0
Research Papers

Adaptive Model Estimation of Vibration Motion for a Nanopositioner With Moving Horizon Optimized Extended Kalman Filter

[+] Author and Article Information
Tomáš Polóni

Researcher
Mem. ASME
Faculty of Mechanical Engineering,
Institute of Automation, Measurement and Applied Informatics,
Slovak University of Technology,
Bratislava 812 31, Slovakia
e-mail: tomas.poloni@stuba.sk

Arnfinn Aas Eielsen

Researcher
Department of Engineering Cybernetics,
Norwegian University of Science and Technology,
Trondheim N-7491, Norway
e-mail: eielsen@itk.ntnu.no

Boris Rohal’-Ilkiv

Professor
Faculty of Mechanical Engineering,
Institute of Automation,
Measurement and Applied Informatics,
Slovak University of Technology,
Bratislava 812 31, Slovakia
e-mail: boris.rohal-ilkiv@stuba.sk

Tor Arne Johansen

Professor
Department of Engineering Cybernetics,
Norwegian University of Science and Technology,
Trondheim N-7491, Norway
e-mail: tor.arne.johansen@itk.ntnu.no

1Corresponding author.

Contributed by the Dynamic Systems Division of ASME for publication in the Journal of Dynamic Systems, Measurement, and Control. Manuscript received January 26, 2012; final manuscript received March 8, 2013; published online May 27, 2013. Assoc. Editor: Won-jong Kim.

J. Dyn. Sys., Meas., Control 135(4), 041019 (May 27, 2013) (14 pages) Paper No: DS-12-1036; doi: 10.1115/1.4024008 History: Received January 26, 2012; Revised March 08, 2013

Fast, reliable online estimation and model adaptation is the first step towards high-performance model-based nanopositioning control and monitoring systems. This paper considers the identification of parameters and the estimation of states of a nanopositioner with a variable payload based on the novel moving horizon optimized extended Kalman filter (MHEKF). The MHEKF is experimentally tested and verified with measured data from the capacitive displacement sensor. The payload, attached to the nanopositioner's sample platform, suddenly changes during the experiment triggering the transient motion of the vibration signal. The transient is observed through the load dependent parameters of a single-degree-of-freedom vibration model, such as spring, damping, and actuator gain constants. The platform, before and after the payload change, is driven by the excitation signal applied to the piezoelectric actuator. The information regarding displacement and velocity, together with the system parameters and a modeled force disturbance, is estimated through the algorithm involving the iterative sequential quadratic programming (SQP) optimization procedure defined on a moving horizon window. The MHEKF provided superior performance in comparison with the benchmark method, extended Kalman filter (EKF), in terms of faster convergence.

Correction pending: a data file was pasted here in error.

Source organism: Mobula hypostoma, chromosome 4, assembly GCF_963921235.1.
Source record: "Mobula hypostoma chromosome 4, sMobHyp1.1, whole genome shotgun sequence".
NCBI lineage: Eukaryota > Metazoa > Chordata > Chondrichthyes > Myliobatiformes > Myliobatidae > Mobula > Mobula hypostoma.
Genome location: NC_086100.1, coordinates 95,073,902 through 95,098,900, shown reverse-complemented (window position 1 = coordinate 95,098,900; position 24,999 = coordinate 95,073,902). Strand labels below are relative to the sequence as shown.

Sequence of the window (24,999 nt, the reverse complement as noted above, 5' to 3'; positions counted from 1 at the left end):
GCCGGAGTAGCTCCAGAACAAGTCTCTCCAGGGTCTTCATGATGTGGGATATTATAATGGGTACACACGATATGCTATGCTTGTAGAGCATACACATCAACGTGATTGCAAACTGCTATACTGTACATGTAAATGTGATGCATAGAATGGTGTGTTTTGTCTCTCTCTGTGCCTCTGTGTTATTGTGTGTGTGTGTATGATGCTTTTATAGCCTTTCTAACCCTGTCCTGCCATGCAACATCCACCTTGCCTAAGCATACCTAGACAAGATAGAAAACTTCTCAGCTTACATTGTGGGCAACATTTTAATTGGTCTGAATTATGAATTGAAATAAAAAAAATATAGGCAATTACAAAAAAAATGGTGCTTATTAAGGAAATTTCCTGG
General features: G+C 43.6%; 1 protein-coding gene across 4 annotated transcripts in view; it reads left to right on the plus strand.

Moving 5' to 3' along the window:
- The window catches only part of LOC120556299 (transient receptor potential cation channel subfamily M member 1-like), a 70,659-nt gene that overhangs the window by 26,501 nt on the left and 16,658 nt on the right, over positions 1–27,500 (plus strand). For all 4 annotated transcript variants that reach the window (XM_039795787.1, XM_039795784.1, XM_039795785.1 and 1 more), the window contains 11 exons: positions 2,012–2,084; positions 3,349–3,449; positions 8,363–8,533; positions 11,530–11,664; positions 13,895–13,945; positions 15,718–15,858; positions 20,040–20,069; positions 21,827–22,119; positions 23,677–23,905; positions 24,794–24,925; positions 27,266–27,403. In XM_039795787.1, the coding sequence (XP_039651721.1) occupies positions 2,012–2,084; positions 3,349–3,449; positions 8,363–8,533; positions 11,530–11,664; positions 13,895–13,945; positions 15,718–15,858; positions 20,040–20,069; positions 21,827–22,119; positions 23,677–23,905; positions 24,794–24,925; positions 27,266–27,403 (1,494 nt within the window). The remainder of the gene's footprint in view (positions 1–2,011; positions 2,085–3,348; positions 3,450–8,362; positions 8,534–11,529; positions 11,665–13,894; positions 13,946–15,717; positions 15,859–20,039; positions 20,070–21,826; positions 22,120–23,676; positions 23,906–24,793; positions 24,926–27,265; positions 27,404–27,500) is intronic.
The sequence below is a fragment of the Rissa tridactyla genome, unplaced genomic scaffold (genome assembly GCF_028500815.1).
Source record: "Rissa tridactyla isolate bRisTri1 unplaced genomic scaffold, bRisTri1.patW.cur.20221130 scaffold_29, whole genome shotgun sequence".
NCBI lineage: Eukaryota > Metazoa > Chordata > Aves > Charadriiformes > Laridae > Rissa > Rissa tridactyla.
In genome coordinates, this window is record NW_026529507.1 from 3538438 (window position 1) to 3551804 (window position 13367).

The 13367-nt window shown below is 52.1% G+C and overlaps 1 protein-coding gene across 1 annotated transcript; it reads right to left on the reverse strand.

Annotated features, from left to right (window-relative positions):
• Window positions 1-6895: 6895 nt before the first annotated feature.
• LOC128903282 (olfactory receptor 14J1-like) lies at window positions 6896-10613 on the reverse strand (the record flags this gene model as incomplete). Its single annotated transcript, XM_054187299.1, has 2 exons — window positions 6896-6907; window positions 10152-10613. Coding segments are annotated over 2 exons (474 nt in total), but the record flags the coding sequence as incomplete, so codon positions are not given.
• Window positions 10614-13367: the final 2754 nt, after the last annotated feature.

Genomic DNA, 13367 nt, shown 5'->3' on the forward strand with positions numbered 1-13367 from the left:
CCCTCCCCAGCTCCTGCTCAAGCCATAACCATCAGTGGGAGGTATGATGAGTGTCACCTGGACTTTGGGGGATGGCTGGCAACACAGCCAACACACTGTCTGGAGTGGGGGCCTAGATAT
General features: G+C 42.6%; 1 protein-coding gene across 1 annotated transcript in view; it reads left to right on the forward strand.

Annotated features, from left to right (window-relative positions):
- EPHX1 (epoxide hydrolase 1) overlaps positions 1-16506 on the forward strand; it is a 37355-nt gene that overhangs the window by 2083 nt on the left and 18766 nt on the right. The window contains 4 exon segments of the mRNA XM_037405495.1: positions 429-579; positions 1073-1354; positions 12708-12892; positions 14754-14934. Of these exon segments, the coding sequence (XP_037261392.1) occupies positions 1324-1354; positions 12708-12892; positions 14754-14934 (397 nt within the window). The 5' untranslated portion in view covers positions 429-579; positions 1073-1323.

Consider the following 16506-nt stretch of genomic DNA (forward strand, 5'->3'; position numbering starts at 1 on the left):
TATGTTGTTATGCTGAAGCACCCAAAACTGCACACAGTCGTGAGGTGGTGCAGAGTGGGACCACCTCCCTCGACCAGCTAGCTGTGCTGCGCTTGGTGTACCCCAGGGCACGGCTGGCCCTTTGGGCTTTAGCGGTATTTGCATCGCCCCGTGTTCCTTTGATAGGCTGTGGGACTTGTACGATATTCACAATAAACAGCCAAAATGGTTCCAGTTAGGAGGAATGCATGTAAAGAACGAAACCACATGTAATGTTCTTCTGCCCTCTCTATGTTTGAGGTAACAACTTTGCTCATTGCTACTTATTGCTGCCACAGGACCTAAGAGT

Copyright © 2013 by ASME
Your Session has timed out. Please sign back in to continue.

References

Figures

Grahic Jump Location
Fig. 1

Time sequences of state, input, and output variables in a moving horizon window of size N + 1

Grahic Jump Location
Fig. 2

Algorithmic scheme of MHEKF where z-1 is a one sample delay operator

Grahic Jump Location
Fig. 3

Nanopositioning stage with highly resonant vibration dynamics. The right side of this figure captures the sudden manual removal of the payload applying the unknown force disturbance fu.

Grahic Jump Location
Fig. 4

Dynamic model of nanopositioning stage

Grahic Jump Location
Fig. 5

Picture of ADE 6810 capacitive gauge and SIM 965 programmable filters

Grahic Jump Location
Fig. 6

Chain of used instrumentation

Grahic Jump Location
Fig. 7

Measured frequency response for the y-axis of the nanopositioning stage and the corresponding response using the model Eq. (24) (with fu=0), with and without the payload attached to the sample platform

Grahic Jump Location
Fig. 8

Conditioning of signals before entering the EKF and MHEKF

Grahic Jump Location
Fig. 9

Displacement and velocity errors of the EKF and MHEKF(a)

Grahic Jump Location
Fig. 10

Zoom of displacement and velocity errors of the EKF and MHEKF(a)

Grahic Jump Location
Fig. 11

Estimated parameters and disturbance of the EKF and MHEKF(a)

Grahic Jump Location
Fig. 12

Displacement and velocity errors of the EKF and MHEKF(b)

Grahic Jump Location
Fig. 13

Zoom of displacement and velocity errors of the EKF and MHEKF(b)

Grahic Jump Location
Fig. 14

Estimated parameters and disturbance of the EKF and MHEKF(b)

Grahic Jump Location
Fig. 15

Displacement and velocity errors of the EKF and MHEKF(c)

Grahic Jump Location
Fig. 16

Zoom of displacement and velocity errors of the EKF and MHEKF(c)

Grahic Jump Location
Fig. 17

Estimated parameters and disturbance of the EKF and MHEKF(c)

Tables

Errata

Discussions

Some tools below are only available to our subscribers or users with an online account.

Related Content

Customize your page view by dragging and repositioning the boxes below.

Related Journal Articles
Related eBook Content
Topic Collections

Sorry! You do not have access to this content. For assistance or to subscribe, please contact us:

  • TELEPHONE: 1-800-843-2763 (Toll-free in the USA)
  • EMAIL: asmedigitalcollection@asme.org
Sign In